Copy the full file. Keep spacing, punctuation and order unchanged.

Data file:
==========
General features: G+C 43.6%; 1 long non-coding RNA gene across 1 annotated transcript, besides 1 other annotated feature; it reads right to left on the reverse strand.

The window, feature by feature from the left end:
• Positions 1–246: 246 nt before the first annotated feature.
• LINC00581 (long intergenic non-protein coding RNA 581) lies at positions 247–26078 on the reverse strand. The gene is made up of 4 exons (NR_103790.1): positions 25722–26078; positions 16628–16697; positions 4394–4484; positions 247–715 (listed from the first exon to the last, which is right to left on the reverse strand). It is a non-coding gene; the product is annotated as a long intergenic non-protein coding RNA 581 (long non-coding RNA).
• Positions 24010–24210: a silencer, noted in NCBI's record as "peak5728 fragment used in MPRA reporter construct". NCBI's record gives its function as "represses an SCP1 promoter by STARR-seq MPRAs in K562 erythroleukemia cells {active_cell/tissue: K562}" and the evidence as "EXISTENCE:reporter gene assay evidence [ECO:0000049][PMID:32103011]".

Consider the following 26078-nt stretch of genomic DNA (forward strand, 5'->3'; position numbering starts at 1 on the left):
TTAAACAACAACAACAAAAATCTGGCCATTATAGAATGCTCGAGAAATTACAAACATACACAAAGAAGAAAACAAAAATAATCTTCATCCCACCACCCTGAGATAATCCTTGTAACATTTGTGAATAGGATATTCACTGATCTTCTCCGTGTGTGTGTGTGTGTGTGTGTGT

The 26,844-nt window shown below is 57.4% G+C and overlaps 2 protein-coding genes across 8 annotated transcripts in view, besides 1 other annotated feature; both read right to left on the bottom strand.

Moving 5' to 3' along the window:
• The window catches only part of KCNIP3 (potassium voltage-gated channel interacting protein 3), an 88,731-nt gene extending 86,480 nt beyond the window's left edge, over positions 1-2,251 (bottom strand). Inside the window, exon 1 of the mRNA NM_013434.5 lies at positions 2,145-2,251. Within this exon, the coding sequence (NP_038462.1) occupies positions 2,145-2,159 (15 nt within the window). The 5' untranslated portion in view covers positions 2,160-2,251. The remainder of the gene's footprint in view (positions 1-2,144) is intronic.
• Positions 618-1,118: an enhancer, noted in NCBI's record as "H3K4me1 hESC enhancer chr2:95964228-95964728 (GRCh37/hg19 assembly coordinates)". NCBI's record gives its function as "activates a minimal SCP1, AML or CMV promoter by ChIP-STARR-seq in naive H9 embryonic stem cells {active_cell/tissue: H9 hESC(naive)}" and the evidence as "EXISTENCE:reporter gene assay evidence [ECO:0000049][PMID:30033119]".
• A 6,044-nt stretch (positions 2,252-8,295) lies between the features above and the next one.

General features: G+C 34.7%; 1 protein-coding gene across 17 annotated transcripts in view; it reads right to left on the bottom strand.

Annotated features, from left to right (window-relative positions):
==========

General features: G+C 43.6%; 1 long non-coding RNA gene across 1 annotated transcript, besides 1 other annotated feature; it reads right to left on the reverse strand.

The window, feature by feature from the left end:
• Positions 1–246: 246 nt before the first annotated feature.
• LINC00581 (long intergenic non-protein coding RNA 581) lies at positions 247–26078 on the reverse strand. The gene is made up of 4 exons (NR_103790.1): positions 25722–26078; positions 16628–16697; positions 4394–4484; positions 247–715 (listed from the first exon to the last, which is right to left on the reverse strand). It is a non-coding gene; the product is annotated as a long intergenic non-protein coding RNA 581 (long non-coding RNA).
• Positions 24010–24210: a silencer, noted in NCBI's record as "peak5728 fragment used in MPRA reporter construct". NCBI's record gives its function as "represses an SCP1 promoter by STARR-seq MPRAs in K562 erythroleukemia cells {active_cell/tissue: K562}" and the evidence as "EXISTENCE:reporter gene assay evidence [ECO:0000049][PMID:32103011]".

Consider the following 26078-nt stretch of genomic DNA (forward strand, 5'->3'; position numbering starts at 1 on the left):
TTAAACAACAACAACAAAAATCTGGCCATTATAGAATGCTCGAGAAATTACAAACATACACAAAGAAGAAAACAAAAATAATCTTCATCCCACCACCCTGAGATAATCCTTGTAACATTTGTGAATAGGATATTCACTGATCTTCTCCGTGTGTGTGTGTGTGTGTGTGTGT

The 26,844-nt window shown below is 57.4% G+C and overlaps 2 protein-coding genes across 8 annotated transcripts in view, besides 1 other annotated feature; both read right to left on the bottom strand.

Moving 5' to 3' along the window:
• The window catches only part of KCNIP3 (potassium voltage-gated channel interacting protein 3), an 88,731-nt gene extending 86,480 nt beyond the window's left edge, over positions 1-2,251 (bottom strand). Inside the window, exon 1 of the mRNA NM_013434.5 lies at positions 2,145-2,251. Within this exon, the coding sequence (NP_038462.1) occupies positions 2,145-2,159 (15 nt within the window). The 5' untranslated portion in view covers positions 2,160-2,251. The remainder of the gene's footprint in view (positions 1-2,144) is intronic.
• Positions 618-1,118: an enhancer, noted in NCBI's record as "H3K4me1 hESC enhancer chr2:95964228-95964728 (GRCh37/hg19 assembly coordinates)". NCBI's record gives its function as "activates a minimal SCP1, AML or CMV promoter by ChIP-STARR-seq in naive H9 embryonic stem cells {active_cell/tissue: H9 hESC(naive)}" and the evidence as "EXISTENCE:reporter gene assay evidence [ECO:0000049][PMID:30033119]".
• A 6,044-nt stretch (positions 2,252-8,295) lies between the features above and the next one.

General features: G+C 34.7%; 1 protein-coding gene across 17 annotated transcripts in view; it reads right to left on the bottom strand.

Annotated features, from left to right (window-relative positions):